Below the towering hills of Jumla in western Nepal, covered by coniferous trees, flows the Tila river.
As one navigates the meandering dirt track along the river, the agricultural fields segregated into small plots by traditional irrigation canals expand all along the river basin.
These expansive fields were golden in October last year, ready to be harvested after months of effort.
Farmers had dried out their crops in the fields. Some had even finished threshing and saved the seeds in a tent.
But a flash flood in the Tila river would sweep everything away within minutes.
“Our efforts of six months were swept away in six minutes. The torrential rain destroyed all the crops,” says Dhan Prasad Chaulagain, a resident of Tatopani-5, Lamra, Jumla.
Unprecedented changes in the weather pattern resulting in rare freak rain causing damage estimated at billions have become more frequent in Nepal, bringing severe consequences for the country.
In remote mountain regions like Jumla where the communities practise climate-sensitive indigenous agriculture, the impacts of climate change are even more pronounced with a direct threat to food security.
The incessant rain that lasted for two days hit the Jumla community hard, damaging apple orchards, walnut and apple nurseries, and indigenous crops such as maize, beans, millet and paddy.
The flash flood also destroyed 23 irrigation canals, 10 power plants, 12 schools, 33 small factories and watermills. Villages in Jumla were in total darkness for two weeks, some even for three months.
Historically marginalised, the people in Jumla who’ve endured years of drought and famine had only recently discovered a niche market for their agricultural produce both at home and abroad but the community faces newer uncertainties with newer challenges.
“The rains have traumatised us,” says Chaulagain, who oversees the management of traditional irrigation canals in Lamra.
“All our investments were gone. We barely had food to eat. Only God knows how we made it through such loss.”
While mitigating the increasingly volatile climate hazards is not at the hands of the people, climate experts emphasise the need for data and research for climate action in the region so that mountain communities are prepared to adapt to the new realities in the wake of erratic weather patterns.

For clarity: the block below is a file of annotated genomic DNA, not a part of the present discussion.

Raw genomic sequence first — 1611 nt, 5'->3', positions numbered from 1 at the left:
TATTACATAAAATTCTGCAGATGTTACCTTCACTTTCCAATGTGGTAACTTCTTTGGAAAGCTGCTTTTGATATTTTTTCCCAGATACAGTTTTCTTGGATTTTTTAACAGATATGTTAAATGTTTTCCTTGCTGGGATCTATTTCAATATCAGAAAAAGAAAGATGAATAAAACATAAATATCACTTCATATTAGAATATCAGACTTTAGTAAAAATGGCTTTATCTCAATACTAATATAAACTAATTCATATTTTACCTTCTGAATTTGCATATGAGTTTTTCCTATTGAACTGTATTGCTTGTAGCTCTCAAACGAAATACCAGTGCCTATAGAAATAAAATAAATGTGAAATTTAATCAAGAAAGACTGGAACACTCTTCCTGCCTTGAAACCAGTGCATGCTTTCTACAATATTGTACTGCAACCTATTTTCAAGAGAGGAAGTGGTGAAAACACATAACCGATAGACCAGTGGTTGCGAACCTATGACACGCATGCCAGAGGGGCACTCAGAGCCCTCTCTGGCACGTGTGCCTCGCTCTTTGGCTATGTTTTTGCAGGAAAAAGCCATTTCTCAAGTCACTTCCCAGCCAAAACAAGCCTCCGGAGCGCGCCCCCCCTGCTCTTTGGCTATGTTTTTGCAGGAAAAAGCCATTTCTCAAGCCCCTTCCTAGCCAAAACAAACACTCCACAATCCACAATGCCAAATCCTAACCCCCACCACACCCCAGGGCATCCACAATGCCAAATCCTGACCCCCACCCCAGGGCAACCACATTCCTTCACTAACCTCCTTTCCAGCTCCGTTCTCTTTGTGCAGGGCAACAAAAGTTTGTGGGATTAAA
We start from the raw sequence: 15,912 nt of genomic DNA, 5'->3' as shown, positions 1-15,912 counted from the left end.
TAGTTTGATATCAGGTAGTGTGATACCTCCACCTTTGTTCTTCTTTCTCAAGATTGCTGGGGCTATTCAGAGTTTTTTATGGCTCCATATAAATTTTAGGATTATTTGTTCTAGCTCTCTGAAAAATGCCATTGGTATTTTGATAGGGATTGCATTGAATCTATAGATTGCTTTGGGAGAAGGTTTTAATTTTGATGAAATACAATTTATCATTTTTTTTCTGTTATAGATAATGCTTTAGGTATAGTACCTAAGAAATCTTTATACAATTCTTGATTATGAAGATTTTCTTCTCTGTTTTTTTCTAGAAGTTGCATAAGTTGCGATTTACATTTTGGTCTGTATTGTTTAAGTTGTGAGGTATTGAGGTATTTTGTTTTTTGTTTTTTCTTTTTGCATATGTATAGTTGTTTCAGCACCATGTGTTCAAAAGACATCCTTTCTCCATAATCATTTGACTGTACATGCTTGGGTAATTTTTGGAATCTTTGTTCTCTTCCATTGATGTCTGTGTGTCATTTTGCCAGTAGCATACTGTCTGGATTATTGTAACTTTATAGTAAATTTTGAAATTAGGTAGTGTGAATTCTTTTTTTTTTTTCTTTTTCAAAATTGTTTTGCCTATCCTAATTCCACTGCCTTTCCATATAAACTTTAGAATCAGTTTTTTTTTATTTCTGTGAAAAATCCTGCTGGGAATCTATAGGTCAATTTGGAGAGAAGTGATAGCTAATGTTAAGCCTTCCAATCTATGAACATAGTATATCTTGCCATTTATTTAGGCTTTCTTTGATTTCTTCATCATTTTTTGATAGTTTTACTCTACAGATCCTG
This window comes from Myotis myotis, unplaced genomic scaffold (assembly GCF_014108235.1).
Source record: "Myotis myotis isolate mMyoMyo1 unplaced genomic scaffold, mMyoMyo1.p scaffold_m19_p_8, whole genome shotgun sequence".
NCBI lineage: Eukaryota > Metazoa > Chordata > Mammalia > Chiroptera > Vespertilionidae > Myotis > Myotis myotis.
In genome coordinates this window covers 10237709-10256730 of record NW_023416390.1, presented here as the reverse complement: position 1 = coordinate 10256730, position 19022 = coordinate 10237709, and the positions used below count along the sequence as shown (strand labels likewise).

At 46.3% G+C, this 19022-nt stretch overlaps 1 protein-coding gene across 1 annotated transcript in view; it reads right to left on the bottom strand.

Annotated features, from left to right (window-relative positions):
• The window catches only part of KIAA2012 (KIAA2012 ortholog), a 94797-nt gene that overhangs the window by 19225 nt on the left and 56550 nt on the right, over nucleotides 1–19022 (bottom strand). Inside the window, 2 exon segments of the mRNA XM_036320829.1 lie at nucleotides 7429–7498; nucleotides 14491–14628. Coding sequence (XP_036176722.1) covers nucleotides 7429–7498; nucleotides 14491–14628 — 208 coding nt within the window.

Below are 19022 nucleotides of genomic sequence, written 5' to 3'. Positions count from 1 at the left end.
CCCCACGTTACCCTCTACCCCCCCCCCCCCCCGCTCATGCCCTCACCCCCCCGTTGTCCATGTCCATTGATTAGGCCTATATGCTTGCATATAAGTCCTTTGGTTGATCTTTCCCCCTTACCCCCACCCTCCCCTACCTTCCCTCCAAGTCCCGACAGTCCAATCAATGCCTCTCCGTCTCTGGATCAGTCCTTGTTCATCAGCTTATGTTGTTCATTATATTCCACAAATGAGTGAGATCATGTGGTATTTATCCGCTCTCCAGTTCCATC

“We can’t stop the floods or incessant rains. What we can do is forecast the weather. We should inform the public that ‘this might happen in the upcoming days; even if it’s unexpected, we need to be prepared,’” said Archana Shrestha, director general at the Department of Meteorology and Hydrology.
“But for that, we need to have weather forecasting stations across the region to gather data and information.”
A total of 282 meteorological stations are currently in operation across Nepal but there are only 12 weather stations at higher elevations (above 3,000m) including one in Jumla which has two other stations at 2,300 and 2,310m.
According to Shrestha, given Nepal’s extreme topographical variations, climate data is crucial to project forecasts and better adapt and respond to the climate crisis.
“Weather is extremely variable in the mountainous region, and that is why we need to install more weather stations in such regions if we want more accurate and timely data,” said Shrestha.
That data is crucial to assist communities and policymakers in climate-sensitive decision-making in a vulnerable country like Nepal has long been prescribed by scientists.